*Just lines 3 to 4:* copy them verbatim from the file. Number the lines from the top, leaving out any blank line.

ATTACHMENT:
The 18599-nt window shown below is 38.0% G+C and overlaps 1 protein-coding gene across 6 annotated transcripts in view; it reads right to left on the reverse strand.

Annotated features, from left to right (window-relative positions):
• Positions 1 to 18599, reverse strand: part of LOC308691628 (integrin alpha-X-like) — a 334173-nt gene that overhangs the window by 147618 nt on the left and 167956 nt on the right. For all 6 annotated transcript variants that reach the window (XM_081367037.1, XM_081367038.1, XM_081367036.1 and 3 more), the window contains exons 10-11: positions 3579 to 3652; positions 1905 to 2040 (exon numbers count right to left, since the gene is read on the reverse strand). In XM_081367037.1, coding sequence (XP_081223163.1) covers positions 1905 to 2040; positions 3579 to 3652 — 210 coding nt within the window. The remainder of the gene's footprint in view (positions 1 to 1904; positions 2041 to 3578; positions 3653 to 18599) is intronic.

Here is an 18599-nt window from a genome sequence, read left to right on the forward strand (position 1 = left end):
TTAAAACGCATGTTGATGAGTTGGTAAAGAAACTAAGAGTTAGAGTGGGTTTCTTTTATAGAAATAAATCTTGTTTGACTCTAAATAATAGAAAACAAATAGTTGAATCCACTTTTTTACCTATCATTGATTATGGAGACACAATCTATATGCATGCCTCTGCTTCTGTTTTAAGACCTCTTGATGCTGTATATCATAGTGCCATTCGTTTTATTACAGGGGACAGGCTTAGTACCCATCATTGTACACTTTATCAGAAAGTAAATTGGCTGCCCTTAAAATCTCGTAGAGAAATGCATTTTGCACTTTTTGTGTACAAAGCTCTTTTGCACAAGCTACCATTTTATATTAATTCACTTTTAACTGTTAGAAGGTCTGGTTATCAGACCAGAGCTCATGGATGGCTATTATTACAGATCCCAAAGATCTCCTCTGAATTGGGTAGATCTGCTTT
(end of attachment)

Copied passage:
• Positions 1 to 18599, reverse strand: part of LOC308691628 (integrin alpha-X-like) — a 334173-nt gene that overhangs the window by 147618 nt on the left and 167956 nt on the right. For all 6 annotated transcript variants that reach the window (XM_081367037.1, XM_081367038.1, XM_081367036.1 and 3 more), the window contains exons 10-11: positions 3579 to 3652; positions 1905 to 2040 (exon numbers count right to left, since the gene is read on the reverse strand). In XM_081367037.1, coding sequence (XP_081223163.1) covers positions 1905 to 2040; positions 3579 to 3652 — 210 coding nt within the window. The remainder of the gene's footprint in view (positions 1 to 1904; positions 2041 to 3578; positions 3653 to 18599) is intronic.

Here is an 18599-nt window from a genome sequence, read left to right on the forward strand (position 1 = left end):